John Adams’s Complete Piano Music

0 of 5 stars

Adams
Phrygian Gates
American Berserk
China Gates
Hallelujah Junction*

Ralph van Raat (piano) with Maarten van Veen (piano)*

Recorded 7 & 8 January 2006 in Potton Hall, Suffolk


Reviewed by: Rob Witts

Reviewed: July 2007
CD No: NAXOS 8.559285
Duration: 52 minutes

John Adams’s music for one or two pianos forms an attractive CD programme and one ripe for inclusion in the excellent Naxos series of “American Classics”. It’s an interesting journey from the relatively ‘pure’ minimalism of China Gates and Phrygian Gates, dating from the late 1970s and among his earliest works to the gleeful eclecticism of his more recent pieces.

Phrygian Gates is a really epic work that has a lot in common with Steve Reich’s subsequent attempts to inject the process-music aesthetic with a shot of tonal drama. The piano writing is a shifting mass of textures; the open fifths of the opening gradually deepen into rich shimmering chords suggestive of Californian sunshine. The use of filmic ‘jump-cuts’ in the music is more extreme than in Reich, and there is an engaging sense of development between different layers of the music, from the fast-moving figuration to the longer-term harmonic motion.

Where Phrygian Gates is agitated, China Gates is subdued and reflective. Unlike the larger work, the quaver figuration remains constant throughout; all that changes are the patterns and note groupings and the pensive harmonies.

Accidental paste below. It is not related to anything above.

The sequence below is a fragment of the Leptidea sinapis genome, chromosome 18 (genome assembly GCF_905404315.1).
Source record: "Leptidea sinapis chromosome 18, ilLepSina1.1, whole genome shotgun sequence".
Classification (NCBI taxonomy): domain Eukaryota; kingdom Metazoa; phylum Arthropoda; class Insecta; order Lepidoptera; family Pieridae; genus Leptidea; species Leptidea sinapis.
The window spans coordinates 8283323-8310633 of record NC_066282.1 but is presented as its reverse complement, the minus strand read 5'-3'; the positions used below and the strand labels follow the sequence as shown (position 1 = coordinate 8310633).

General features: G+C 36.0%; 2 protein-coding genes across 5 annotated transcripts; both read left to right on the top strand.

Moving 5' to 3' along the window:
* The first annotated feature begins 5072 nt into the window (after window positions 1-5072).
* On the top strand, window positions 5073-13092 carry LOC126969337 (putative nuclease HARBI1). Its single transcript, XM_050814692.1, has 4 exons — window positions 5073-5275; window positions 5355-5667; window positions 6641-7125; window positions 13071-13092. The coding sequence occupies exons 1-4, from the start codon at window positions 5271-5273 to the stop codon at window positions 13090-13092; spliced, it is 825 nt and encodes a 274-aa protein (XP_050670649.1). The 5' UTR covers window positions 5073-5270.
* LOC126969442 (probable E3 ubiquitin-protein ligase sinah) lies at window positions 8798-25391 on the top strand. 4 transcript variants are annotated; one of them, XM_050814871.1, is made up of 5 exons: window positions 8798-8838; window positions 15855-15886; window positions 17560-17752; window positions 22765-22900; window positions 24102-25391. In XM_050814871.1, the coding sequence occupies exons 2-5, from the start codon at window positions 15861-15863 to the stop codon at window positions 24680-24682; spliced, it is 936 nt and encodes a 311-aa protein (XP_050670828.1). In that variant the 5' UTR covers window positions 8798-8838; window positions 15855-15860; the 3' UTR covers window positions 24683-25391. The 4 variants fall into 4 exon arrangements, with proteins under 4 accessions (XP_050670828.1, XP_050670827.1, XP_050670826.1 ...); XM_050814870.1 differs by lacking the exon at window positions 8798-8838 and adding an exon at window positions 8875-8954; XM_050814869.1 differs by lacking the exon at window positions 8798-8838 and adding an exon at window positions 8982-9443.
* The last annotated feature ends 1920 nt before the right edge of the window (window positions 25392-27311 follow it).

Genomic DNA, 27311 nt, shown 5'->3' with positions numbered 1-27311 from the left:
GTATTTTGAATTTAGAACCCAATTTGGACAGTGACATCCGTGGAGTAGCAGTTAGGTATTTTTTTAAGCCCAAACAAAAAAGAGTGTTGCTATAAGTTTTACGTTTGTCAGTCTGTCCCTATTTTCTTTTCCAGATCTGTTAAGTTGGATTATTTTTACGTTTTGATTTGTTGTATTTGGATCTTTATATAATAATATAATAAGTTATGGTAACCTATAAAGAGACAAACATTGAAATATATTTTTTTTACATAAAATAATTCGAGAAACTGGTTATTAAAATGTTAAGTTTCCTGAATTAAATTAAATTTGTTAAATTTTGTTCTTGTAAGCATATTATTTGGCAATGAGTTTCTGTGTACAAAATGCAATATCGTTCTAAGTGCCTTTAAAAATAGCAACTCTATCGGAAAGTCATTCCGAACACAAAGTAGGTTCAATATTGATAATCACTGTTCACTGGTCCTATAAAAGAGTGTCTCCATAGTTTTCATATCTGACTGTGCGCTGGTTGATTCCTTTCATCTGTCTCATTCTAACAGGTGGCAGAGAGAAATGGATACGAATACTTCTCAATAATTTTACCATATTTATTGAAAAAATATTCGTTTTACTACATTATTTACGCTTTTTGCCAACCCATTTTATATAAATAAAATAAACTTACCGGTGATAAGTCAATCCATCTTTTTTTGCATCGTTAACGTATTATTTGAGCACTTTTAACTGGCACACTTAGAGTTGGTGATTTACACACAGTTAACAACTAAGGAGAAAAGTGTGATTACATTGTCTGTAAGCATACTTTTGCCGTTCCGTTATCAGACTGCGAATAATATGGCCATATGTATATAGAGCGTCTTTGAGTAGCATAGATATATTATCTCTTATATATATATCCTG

Ralph van Raat. Photograph Marco BorggreveFlash forward 20 years and American Berserk bears the influence of Conlon Nancarrow’s chaotic studies for player piano; there are the same hocketing bass-lines and crazed slalom boogie-woogie interjections. Meanwhile, Hallelujah Junction initially recalls Adams’s own Grand Pianola Music in its exuberant tintinnabulation; Adams ties these to spiky rhythms and gradual change processes, but the piece is really all about the ecstatic sound of two great big pianos crashing away together.

This and the other pieces are served adequately by Naxos’s recorded sound that is clear at the expense of depth. I would have preferred more stereo separation in Hallelujah Junction and there is what sounds like a sloppy edit in Phrygian Gates at 20’33”, but this is a decent overview of Adams’s piano writing (“Complete” at the time of recording!). First choice in this repertoire remains the brilliant Nicolas Hodges and Rolf Hind on Nonesuch, but this offers a decent budget alternative.

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